Export Ban On Broken Rice To Ease Pressure On Domestic Retail Prices: Centre

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Broken rice price has also increased from Rs 16 per kg to Rs 22 per kg during the same period.

New Delhi:

The ban on export of broken rice and duty on outbound shipment of non-basmasti/non-paraboiled rice will boost local supplies and ease pressure on the domestic prices, a senior government official said on Thursday.

As per the data maintained by the Ministry of Consumer Affairs, the wholesale prices have risen by 10.7 per cent to Rs 3,357.2 per quintal as on September 14 from Rs 3,047.32 per quintal a year ago. The retail prices have gone up by 9.47 per cent to Rs 38.15 per kg from Rs 34.85 per kg.

Animal feed prices too have increased. Maize price rose from Rs 19 per kg on January 1, 2022 to Rs 24 per kg on September 8, 2022. Broken rice price has also increased from Rs 16 per kg to Rs 22 per kg during the same period.

The local prices have come under pressure following the likely drop in rice output by 6-7 million tonnes in the ongoing kharif season of 2022-23 crop year (July-June) despite enough stocks in the government godowns.

“The local rice price have begun to stabilise after the ban on export of broken rice. In some cities, we have also witnessed minor fall in the rates,” the official told PTI.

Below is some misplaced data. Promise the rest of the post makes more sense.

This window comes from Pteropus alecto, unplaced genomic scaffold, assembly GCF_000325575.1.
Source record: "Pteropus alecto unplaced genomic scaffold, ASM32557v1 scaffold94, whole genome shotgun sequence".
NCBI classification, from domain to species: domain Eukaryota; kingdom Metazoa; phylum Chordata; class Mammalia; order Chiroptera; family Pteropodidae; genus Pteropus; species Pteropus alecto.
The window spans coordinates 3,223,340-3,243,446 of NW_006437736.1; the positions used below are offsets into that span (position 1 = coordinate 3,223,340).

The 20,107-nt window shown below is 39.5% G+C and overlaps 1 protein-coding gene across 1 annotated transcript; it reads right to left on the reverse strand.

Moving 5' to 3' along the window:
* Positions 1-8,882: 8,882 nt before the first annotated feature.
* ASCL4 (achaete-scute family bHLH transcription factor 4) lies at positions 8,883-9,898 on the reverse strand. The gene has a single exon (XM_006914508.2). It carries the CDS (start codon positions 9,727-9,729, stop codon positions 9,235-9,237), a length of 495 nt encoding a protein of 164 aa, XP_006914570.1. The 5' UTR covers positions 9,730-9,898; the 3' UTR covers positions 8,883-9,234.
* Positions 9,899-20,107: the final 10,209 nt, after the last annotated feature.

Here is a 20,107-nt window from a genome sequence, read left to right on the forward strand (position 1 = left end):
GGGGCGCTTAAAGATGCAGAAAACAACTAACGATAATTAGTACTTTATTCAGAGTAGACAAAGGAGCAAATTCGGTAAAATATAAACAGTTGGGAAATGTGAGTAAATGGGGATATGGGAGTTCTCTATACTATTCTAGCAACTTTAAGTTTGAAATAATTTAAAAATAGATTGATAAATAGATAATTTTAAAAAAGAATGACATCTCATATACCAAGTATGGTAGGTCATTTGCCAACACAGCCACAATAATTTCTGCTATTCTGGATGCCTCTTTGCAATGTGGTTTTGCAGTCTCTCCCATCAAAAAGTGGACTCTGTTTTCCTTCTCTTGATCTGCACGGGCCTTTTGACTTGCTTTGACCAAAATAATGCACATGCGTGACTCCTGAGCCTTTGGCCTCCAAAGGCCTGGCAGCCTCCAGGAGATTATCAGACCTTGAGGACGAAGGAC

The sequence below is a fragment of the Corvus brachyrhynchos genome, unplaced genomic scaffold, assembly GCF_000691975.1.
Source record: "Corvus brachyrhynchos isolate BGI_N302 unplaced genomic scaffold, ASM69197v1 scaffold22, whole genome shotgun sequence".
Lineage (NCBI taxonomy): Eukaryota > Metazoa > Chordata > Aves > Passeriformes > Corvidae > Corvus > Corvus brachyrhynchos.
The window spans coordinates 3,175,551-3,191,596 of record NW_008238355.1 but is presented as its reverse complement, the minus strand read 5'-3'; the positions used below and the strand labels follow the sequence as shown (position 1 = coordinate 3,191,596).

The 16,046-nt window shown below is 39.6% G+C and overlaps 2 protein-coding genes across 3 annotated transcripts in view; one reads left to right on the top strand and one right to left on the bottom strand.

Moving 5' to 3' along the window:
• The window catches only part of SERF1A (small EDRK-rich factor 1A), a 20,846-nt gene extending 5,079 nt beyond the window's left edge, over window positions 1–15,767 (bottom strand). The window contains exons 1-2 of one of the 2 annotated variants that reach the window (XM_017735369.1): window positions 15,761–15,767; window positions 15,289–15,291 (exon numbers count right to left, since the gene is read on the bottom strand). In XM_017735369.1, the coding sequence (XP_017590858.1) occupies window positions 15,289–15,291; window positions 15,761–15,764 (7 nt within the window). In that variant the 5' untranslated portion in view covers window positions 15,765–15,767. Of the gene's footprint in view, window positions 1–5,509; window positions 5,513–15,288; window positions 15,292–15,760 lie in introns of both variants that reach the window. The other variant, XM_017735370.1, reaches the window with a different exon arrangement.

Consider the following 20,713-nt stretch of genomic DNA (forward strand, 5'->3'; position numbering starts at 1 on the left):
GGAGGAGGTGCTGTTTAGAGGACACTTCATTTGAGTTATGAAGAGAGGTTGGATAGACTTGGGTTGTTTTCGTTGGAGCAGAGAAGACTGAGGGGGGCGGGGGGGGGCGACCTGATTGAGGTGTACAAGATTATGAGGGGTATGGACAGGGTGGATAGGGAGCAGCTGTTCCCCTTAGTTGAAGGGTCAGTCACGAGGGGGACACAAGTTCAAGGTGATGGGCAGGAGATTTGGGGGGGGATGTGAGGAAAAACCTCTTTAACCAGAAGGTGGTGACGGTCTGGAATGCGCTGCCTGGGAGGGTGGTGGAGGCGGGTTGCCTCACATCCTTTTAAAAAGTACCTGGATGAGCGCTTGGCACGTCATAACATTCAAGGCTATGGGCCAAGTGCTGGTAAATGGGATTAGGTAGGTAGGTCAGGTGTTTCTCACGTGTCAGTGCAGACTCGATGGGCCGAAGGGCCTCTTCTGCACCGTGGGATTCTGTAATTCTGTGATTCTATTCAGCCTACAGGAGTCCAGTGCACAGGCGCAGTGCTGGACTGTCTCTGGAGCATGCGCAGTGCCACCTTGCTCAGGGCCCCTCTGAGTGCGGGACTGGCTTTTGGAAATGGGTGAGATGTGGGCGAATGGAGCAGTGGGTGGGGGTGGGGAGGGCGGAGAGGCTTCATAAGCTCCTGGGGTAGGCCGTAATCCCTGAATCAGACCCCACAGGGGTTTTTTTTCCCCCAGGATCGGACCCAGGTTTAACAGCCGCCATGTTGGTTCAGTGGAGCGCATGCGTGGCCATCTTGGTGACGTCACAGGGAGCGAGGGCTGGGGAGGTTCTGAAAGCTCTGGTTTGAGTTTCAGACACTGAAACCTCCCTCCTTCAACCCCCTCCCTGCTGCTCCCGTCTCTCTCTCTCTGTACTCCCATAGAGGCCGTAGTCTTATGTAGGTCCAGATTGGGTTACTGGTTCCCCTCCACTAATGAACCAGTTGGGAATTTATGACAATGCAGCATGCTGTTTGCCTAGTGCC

Last week, the food ministry said there has been an “absolutely abnormal” rise in shipments of broken rice and that broken grains were also not available in sufficient quantity for animal feed as well as ethanol blending programme.

The ban, imposed earlier this month, came in the backdrop of a likely fall in kharif rice production this year in view of less coverage of paddy due to both deficit and excess rainfall in some parts of the country.

The area under paddy coverage remained lower by 4.95 per cent to 393.79 lakh hectare till last week, as per the agriculture ministry data.

Although the government is yet to release officially the production estimate of kharif rice in the 2022-23 crop year (July-June), the official said there could be 6-7 million tonnes of fall in overall kharif rice output based on the drop in sowing and current crop condition of the paddy.

Paddy is the main kharif crop and its sowing begins with the onset of the southwest monsoon in June and harvesting from October onwards.

India’s total rice production during 2021-22 crop year (July-June) is estimated at a record 130.29 million tonnes (111.76 million tonnes in kharif and 18.53 million tonnes in rabi season) as against 124.37 million tonnes in the previous year.

The Centre is sitting on a stock of 47 million tonnes of rice, including rice equivalent of unmilled paddy, as of July 1. The buffer stock requirement is to have 13.5 million tonnes of rice as of July 1.

India, which commands 40 per cent share in the global rice trade, exported 21.23 million tonnes of rice in 2021-22 fiscal as against 17.78 million tonnes in the previous year. Before the COVID pandemic, the exports were 9.51 million tonnes in the 2019-20 fiscal.

(Except for the headline, this story has not been edited by NDTV staff and is published from a syndicated feed.)



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